The worst effects of COVID-19 were suffered by three specific layers of the population. Urban migrant workers were forced out of the city with the imposition of one of the world’s most stringent lockdowns, sprayed with disinfectant as they tried to return home. Domestic workers – cleaners, cooks, and drivers living in congested urban slums who form the backbone of the informal employment sector – fell victim to community paranoia. Worst of all, deliberately crafted disinformation campaigns targeted India’s Muslim minorities, an already vulnerable group targeted by bigoted discourse on many levels in the state and community. Predominantly Hindu, upper caste, and upper class groups were largely insulated from these dynamics and able to take the necessary pandemic precautions without the same kinds of damage.

Referring to the residents of an upper middle class South Delhi neighborhood, Guddi, a domestic worker from Uttar Pradesh’s Kasganj district, says “They are being careless themselves. They are going out, traveling around the country; they are calling guests home.” Taking in the capital city’s warm winter sun after a morning of cooking and cleaning, she says, “That’s how the disease is spreading.” Lifelong victims of class and caste-based oppression in Indian society, street cleaners hired by the local government, who are also considered essential workers, were made to stand outside the gates during the summer’s blazing heat, even though the government began easing the March 2020 lockdown in stages. Rinku, who sweeps the streets for a daily wage, says things have improved slowly since 2020’s harsh summer, but the discrimination still continues. “They say they will get the disease [COVID-19] because of us. Everyone in the neighborhood said this.” Several Residents Associations banned all ‘outsiders’ – e-commerce delivery agents, vendors, and domestic workers – from entering their communities. Yet, these restrictions did not apply to those driving through the gates in a car, a ubiquitous symbol of wealth and upward mobility. In spite of eased restrictions that allowed people to return to work in the first phase of India’s re-opening, such associations formalized their own layer of controls. Private security guards, usually empowered to record visitor details, unleashed their newfound authority upon a host of workers coming to earn a day’s wages. “The guards told me I am not allowed to walk down the streets here because I may spread disease. I pleaded with them, but they didn’t listen. Finally, I was forced to call my employer from her home to come and talk to them, and allow me to go back to work,” says Anita, another domestic worker from Karimganj in Uttar Pradesh who works in Delhi.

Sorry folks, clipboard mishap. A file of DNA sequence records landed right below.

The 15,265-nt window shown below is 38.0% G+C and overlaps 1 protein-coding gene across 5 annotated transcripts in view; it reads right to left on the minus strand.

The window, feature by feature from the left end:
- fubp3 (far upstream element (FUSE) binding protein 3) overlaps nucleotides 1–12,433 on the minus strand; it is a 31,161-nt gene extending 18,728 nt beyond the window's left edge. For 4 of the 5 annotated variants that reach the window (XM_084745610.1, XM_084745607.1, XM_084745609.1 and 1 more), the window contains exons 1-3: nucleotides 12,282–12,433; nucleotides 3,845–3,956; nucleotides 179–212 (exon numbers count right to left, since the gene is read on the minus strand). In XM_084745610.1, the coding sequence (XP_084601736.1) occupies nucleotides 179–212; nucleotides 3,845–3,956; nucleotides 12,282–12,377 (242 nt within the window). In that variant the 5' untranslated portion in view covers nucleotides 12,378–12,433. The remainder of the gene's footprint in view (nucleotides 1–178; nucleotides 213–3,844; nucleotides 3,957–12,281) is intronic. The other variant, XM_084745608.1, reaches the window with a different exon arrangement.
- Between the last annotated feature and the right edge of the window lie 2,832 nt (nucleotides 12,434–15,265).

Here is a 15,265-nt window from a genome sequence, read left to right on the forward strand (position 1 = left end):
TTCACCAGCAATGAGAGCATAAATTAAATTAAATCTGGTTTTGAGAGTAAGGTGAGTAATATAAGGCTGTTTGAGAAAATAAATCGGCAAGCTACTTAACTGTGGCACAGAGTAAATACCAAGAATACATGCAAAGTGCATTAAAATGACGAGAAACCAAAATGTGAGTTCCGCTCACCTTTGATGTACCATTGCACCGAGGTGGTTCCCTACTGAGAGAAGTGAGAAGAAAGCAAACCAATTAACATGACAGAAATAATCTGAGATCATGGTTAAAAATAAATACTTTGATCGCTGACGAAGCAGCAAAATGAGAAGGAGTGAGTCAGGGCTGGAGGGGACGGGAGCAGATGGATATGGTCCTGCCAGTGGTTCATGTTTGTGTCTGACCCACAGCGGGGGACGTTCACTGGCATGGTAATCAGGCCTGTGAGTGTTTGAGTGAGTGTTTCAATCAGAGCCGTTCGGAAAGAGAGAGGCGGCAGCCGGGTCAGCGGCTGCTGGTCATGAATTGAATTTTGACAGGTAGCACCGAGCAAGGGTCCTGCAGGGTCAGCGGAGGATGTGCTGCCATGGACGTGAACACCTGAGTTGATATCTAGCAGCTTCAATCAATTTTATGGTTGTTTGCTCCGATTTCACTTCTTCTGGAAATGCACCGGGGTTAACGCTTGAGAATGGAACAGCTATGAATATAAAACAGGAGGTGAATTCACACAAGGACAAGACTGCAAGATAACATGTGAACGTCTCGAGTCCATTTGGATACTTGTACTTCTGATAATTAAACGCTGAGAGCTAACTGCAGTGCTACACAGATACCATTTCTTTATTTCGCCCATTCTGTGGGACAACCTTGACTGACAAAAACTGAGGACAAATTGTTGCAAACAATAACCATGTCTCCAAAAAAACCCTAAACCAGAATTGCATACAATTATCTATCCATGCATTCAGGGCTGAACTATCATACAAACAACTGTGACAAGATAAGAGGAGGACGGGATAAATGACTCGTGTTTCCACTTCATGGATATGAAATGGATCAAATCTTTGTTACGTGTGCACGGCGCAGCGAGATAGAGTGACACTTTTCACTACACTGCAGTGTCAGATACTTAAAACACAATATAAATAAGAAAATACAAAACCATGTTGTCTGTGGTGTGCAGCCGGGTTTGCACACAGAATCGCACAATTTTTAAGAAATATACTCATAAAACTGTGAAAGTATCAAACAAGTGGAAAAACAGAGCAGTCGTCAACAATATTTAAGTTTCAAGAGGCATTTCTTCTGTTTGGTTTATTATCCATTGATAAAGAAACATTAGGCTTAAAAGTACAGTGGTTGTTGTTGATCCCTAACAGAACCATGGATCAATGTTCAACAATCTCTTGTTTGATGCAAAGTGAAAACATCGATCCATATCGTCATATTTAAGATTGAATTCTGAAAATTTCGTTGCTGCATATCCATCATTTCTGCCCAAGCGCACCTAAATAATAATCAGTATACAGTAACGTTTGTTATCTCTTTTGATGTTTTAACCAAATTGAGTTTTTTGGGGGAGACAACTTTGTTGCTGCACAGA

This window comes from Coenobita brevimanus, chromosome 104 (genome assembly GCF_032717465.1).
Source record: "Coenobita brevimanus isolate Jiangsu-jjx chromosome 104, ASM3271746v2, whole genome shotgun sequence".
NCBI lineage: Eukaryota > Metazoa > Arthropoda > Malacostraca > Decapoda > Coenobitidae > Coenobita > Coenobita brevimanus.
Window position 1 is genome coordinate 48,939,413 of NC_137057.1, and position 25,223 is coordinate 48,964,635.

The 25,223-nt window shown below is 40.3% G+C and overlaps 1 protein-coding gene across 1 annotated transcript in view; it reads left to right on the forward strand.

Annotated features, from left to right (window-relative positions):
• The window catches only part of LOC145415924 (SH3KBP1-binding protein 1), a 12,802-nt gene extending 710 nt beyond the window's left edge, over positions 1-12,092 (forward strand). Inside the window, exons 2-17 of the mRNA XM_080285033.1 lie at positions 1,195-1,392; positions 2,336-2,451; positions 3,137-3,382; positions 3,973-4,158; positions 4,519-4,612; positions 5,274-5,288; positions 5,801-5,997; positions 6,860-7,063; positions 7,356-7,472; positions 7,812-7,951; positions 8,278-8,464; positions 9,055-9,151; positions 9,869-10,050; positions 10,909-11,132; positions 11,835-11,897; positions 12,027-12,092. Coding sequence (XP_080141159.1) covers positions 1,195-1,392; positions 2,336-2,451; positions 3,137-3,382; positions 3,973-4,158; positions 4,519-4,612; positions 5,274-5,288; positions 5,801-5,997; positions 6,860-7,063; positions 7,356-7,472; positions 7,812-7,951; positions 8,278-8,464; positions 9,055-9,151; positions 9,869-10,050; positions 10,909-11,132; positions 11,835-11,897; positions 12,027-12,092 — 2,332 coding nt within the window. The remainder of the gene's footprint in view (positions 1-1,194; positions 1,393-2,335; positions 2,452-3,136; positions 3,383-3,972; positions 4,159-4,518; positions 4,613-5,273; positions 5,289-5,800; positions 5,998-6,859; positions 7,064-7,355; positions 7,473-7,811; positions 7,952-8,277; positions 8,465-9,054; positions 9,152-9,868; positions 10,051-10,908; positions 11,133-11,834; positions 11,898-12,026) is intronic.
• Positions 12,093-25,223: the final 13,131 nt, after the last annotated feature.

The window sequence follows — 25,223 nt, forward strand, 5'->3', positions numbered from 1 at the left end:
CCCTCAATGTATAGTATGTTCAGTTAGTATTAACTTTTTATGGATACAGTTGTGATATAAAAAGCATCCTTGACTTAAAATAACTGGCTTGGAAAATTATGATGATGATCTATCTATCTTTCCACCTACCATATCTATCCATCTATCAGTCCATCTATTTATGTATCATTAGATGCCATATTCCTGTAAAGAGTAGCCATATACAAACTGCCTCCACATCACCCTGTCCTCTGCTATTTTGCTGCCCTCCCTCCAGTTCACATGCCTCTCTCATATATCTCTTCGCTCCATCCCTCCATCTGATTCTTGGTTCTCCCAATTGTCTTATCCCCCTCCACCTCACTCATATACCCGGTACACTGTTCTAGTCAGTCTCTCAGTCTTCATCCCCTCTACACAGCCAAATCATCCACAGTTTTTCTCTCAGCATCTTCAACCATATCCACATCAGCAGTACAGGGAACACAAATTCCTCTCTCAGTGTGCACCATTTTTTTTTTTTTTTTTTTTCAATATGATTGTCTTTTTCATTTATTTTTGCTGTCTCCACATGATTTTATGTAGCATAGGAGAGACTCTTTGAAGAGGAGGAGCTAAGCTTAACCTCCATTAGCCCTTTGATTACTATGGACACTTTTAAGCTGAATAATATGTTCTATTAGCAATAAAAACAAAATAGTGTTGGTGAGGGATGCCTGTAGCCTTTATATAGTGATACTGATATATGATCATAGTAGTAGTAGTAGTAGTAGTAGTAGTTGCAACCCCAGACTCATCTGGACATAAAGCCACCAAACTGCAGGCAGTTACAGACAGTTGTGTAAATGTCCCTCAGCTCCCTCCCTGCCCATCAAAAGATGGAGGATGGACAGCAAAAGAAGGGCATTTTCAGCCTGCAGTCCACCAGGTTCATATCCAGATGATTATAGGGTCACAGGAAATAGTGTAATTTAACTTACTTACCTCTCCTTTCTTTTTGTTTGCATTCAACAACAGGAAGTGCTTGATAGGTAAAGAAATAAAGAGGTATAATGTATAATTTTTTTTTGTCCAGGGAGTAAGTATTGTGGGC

The worst hit, however, have been those who lie at the intersection of caste, class, and creed – the Indian Muslim community. While insidious caste and class divides dominated rumors and restrictions, there was an ‘infodemic’ accusing Muslims of deliberately spreading a ‘corona jihad’. The Delhi government’s decision to segregate COVID-19 cases in the general public from ones directly linked to a gathering of the Tablighi Jamaat (a proselytizing Muslim religious group) in Delhi in early March 2020 fueled biased media coverage. It emerged that foreign participants from South East Asia were coronavirus carriers, and several other Indian delegates became infected and returned to their hometowns as carriers, unknowingly. Defying data, logic, and empathy all at once, right wing social media rhetoric and reportage around the so-called ‘super spreader’ event amplified the bigotry. Although the meeting had taken place with the knowledge of government and local law enforcement, Islamophobia fed generalizations blaming a single community for the spread of COVID-19.